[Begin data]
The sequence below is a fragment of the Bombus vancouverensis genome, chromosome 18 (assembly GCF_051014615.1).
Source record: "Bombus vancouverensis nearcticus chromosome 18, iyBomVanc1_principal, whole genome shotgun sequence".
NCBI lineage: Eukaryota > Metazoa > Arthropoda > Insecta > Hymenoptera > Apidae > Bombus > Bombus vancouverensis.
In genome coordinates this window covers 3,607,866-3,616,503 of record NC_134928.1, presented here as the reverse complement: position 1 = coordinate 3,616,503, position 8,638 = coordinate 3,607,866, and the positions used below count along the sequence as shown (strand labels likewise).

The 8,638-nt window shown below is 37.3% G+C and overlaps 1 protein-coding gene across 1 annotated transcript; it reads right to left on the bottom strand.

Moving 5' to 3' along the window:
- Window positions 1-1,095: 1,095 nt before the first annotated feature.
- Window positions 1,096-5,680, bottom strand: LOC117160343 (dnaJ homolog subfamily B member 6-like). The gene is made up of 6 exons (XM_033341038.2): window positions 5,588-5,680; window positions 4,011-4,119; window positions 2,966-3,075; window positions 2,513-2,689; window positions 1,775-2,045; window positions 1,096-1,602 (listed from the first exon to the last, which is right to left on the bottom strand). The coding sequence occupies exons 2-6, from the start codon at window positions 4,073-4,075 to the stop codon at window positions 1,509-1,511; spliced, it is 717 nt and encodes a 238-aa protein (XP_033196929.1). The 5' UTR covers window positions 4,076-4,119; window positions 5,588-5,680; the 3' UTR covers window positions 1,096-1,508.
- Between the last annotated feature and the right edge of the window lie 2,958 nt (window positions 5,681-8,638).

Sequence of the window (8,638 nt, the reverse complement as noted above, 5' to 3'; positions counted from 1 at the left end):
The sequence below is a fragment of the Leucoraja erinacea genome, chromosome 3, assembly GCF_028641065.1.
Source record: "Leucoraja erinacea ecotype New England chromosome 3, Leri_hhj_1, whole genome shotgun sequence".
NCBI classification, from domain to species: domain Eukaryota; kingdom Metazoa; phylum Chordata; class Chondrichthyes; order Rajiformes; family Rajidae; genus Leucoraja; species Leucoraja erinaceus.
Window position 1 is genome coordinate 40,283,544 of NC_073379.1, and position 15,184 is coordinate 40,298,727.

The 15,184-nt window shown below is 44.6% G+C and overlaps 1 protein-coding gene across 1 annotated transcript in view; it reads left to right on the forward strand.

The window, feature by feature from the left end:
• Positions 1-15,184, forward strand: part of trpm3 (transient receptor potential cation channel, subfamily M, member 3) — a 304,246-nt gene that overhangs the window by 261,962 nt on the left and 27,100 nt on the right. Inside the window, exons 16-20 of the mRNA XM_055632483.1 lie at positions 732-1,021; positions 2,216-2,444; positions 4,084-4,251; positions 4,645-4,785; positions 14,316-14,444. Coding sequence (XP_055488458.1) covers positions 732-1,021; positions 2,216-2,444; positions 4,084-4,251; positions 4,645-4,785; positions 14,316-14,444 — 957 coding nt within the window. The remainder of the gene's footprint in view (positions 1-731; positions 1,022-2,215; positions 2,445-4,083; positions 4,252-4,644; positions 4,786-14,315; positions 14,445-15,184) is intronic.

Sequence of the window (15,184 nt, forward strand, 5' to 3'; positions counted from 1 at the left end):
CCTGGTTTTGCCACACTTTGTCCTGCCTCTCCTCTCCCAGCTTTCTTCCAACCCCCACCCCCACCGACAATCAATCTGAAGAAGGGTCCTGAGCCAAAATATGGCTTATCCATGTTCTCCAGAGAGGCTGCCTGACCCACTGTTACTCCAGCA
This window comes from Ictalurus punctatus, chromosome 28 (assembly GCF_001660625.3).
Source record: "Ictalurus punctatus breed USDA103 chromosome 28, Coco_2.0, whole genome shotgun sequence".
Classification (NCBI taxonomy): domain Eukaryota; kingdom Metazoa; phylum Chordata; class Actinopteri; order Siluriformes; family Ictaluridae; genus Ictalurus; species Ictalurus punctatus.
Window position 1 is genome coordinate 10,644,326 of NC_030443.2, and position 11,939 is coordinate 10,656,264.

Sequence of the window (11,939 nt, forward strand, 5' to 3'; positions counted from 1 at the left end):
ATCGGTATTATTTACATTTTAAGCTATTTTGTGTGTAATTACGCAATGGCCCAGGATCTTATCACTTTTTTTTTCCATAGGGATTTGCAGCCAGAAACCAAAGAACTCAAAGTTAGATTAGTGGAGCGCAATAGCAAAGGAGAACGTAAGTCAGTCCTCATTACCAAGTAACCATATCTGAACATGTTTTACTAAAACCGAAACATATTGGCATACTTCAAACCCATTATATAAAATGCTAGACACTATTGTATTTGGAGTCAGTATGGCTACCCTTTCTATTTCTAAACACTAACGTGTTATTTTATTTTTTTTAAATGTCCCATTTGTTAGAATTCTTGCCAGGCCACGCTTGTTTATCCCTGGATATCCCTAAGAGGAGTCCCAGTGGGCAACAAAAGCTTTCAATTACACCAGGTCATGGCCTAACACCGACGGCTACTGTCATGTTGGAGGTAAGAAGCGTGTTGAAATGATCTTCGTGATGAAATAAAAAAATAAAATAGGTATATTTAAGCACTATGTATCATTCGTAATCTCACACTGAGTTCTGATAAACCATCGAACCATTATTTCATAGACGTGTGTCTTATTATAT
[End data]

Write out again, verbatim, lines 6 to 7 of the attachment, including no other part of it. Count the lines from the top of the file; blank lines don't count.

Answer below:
Moving 5' to 3' along the window:
- Window positions 1-1,095: 1,095 nt before the first annotated feature.